No Herbicides Used Here

I hate to mow my “lawn” because the “weed” flowers are so pretty, even though I’m sure my herbicide, insecticide, pesticide loving neighbors highly disagree. I don’t c*a*r*e how they feel, I really don’t. I’ve paid for this patch of land, what are they gonna do? While they’re mowing their lawns to an inch of its’ life and it turns brown in the heat of the summer, I’m here mowing mine at 3″ and enjoying a green “lawn” all spring/summer/fall.

I took turf in college (so yes, I know *how* to have the perfect lawn) to try to gain an appreciation for lawns (it didn’t work) and ended up learning and appreciating the turf “weeds” the best. I do have some plants in my “lawn” that aren’t typical turf “weeds” must be from previous owners or real tenacious wildflowers.

Daisies are about to burst forth:

Henbit (Lamium amplexicaule) that I don’t mind at all:

It’s very hairy, but doesn’t sting like nettle:

Closer view of the henbit flower:

Dandelions (Taraxacum officinale). Now I’m really sorry to those that *hate* dandelions, but I *love* dandelions. Really. I do.

And someday I’ll tell you all of the reasons why I do, besides it being a really cool flower.

Tons of common blue violets (Viola papilionacea) are blossoming:

I love violet leaves:

Wild strawberries (Fragaria virginiana), mmm, except I never get to eat them because the lawnmower doesn’t ever allow them to mature.

Mmmm, if I could just hold out mowing until they ripen so I could eat these! Or at least the animals could eat them.

Tons of yarrow (Achillea millefolium), mmmm, makes for a soft, nice smelling “lawn” when mowed, and doesn’t mind being cut:

And this little flower, which is all of a 1/4″ across, is making me have to get out my Weeds of the Northeast book, which I had purchased at Cornell Plantations, and then it ended up being one of our turf textbooks. Slender speedwell (Veronica filiformis).

Don’t be sad that this is ending, I have tons of other “weeds” in my “lawn” that I’ll be sharing later! And if you look closely at some of my “weed” photos, you’ll notice there are blades of grass. Hope I didn’t give any lawn affectinados a heart attack with my “lawn.”


11 Comments (+add yours?)

  1. Cis
    May 04, 2008 @ 11:41:39

    You have a great lawn. We’d rather not have lawn at all but let the wild stuff hold sway. We put in a “sort of lawn” only until we decide what to do with the yard. The only, so called lawn, that will remain will be over the septic field. I’m sure our neighbours of the immaculate lawns cringe when they look over our way!


  2. Liza Lee Miller
    May 04, 2008 @ 11:49:38

    Your lawn is lovely! I’m glad you let the lawn flowers grow. When I put a lawn in before we sold our last house, I tried to add some lawn daisies to it. I wonder if they took! 🙂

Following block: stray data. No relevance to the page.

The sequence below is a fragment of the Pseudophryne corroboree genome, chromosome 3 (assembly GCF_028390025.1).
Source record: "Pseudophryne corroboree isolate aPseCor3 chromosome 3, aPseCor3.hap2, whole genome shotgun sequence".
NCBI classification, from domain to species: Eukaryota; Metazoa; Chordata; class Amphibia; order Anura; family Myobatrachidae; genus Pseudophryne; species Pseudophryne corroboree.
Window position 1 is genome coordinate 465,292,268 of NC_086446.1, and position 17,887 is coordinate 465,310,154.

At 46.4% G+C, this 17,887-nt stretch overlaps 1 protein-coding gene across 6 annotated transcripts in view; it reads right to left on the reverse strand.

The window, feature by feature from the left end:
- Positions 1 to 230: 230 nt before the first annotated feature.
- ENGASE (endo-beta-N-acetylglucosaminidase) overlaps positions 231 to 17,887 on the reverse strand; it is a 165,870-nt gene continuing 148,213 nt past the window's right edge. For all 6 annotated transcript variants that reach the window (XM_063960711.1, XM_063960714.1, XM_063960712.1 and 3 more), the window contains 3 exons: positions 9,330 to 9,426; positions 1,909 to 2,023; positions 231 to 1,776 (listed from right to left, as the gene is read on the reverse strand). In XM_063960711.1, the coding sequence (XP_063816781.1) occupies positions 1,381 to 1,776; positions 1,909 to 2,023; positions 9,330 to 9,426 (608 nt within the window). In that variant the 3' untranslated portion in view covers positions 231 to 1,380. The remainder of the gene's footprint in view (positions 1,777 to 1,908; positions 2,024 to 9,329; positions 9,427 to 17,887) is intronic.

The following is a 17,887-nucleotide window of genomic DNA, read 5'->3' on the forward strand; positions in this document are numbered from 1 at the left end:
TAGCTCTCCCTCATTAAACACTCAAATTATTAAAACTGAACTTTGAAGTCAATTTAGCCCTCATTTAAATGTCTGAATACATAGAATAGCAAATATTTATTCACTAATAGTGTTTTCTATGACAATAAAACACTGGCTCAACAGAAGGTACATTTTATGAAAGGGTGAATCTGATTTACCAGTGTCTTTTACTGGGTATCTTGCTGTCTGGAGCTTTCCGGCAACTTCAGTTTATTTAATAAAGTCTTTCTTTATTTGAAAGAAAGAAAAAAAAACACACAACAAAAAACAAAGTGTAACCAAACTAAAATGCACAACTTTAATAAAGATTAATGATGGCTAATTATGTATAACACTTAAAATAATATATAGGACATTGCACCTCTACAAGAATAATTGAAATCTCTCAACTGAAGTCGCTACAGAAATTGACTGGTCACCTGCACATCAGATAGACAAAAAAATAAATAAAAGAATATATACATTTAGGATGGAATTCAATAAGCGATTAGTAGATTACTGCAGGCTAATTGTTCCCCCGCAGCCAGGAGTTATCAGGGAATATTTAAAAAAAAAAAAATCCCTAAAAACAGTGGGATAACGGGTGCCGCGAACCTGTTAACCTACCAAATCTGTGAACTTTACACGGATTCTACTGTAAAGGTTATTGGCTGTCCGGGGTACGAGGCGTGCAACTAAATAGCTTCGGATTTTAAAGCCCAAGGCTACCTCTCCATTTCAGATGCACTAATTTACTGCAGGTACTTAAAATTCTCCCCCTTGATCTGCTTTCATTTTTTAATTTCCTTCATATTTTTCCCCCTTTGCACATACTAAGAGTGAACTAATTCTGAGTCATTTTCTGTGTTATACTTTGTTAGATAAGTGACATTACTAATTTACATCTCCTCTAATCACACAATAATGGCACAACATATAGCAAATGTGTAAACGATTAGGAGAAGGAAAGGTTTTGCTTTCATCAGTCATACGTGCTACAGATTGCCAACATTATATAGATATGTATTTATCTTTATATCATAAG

3. jason
    May 04, 2008 @ 14:06:20

    Marvelous photos, Pam. You’re like me in that weeds are more a natural beauty than manicured lawns and pruned hedges.

    I’m always fond of henbit. Purple’s my favorite color, so how could I not be smitten by this stunning little mint?

    And I thought I was the only one in the world who loves dandelions! I’ve always thought they were beautiful, delightful plants, whether flowering or in seed or otherwise. Much of that stems from childhood and the memories that go along with the plant, mind you, and their innate beauty, but I’ve always found myself in the minority when it comes to adoring them.


  4. John
    May 04, 2008 @ 14:12:40

    I’m always glad to see other people leaving their lawns to grow naturally with a diverse set of plants, instead of forcing it all to be bluegrass, fed by lots of pesticides and fertilizers. It’s better for the environment and better for the lawn.


  5. Susan Gets Native
    May 04, 2008 @ 23:54:50

    Henbit? So THAT’S what it’s called! We have more henbit than we do grass.
    And screw the “lawn-lovers”. A perfectly manicured, weed-free lawn is boring.
    And it’s also fascist and unnatural.
    : )


  6. jayne
    May 05, 2008 @ 06:50:42

    Love your “weeds” Pam! Weed on!


  7. Mary
    May 05, 2008 @ 21:39:08

    Pam, the 6th photo of the dandelion is FANTASTIC! Worth publishing, if you as me. I have a mental image of you lying flat in the grass getting that shot. Bravo!

    Hey, it’s your grass. Do what you want with it. Michael cuts ours a little shorter in the spring but very high in the summer. If it’s green and alive, that’s all that matters.


  8. mon@rch
    May 05, 2008 @ 21:52:25

    Stunning photos and it is amazing how spring turned into summer almost overnight! Do with your grass however you want!


  9. Rick
    May 07, 2008 @ 21:59:56

    Speaking as an agromomist with 40 plus years working with turf you will have better root systems than you neighbors but, unless you water you lawn it will be just as brown as your neighbors unless they water too in which case you’ll both have green lawns. 🙂


  10. Rondi
    May 09, 2008 @ 19:47:37

    That’s an amazing lawn! My fantasy is to have a “lawn” that is entirely wild flowers =)


  11. Mimi
    May 17, 2008 @ 20:36:10

    Lordy, that is some camera you’ve got there. I hear the Native Americans didn’t have a word for weeds. I couldn’t bear to use pesticides so it all grows in my yard too but doesn’t look nearly as pretty as all your lovely stuff.



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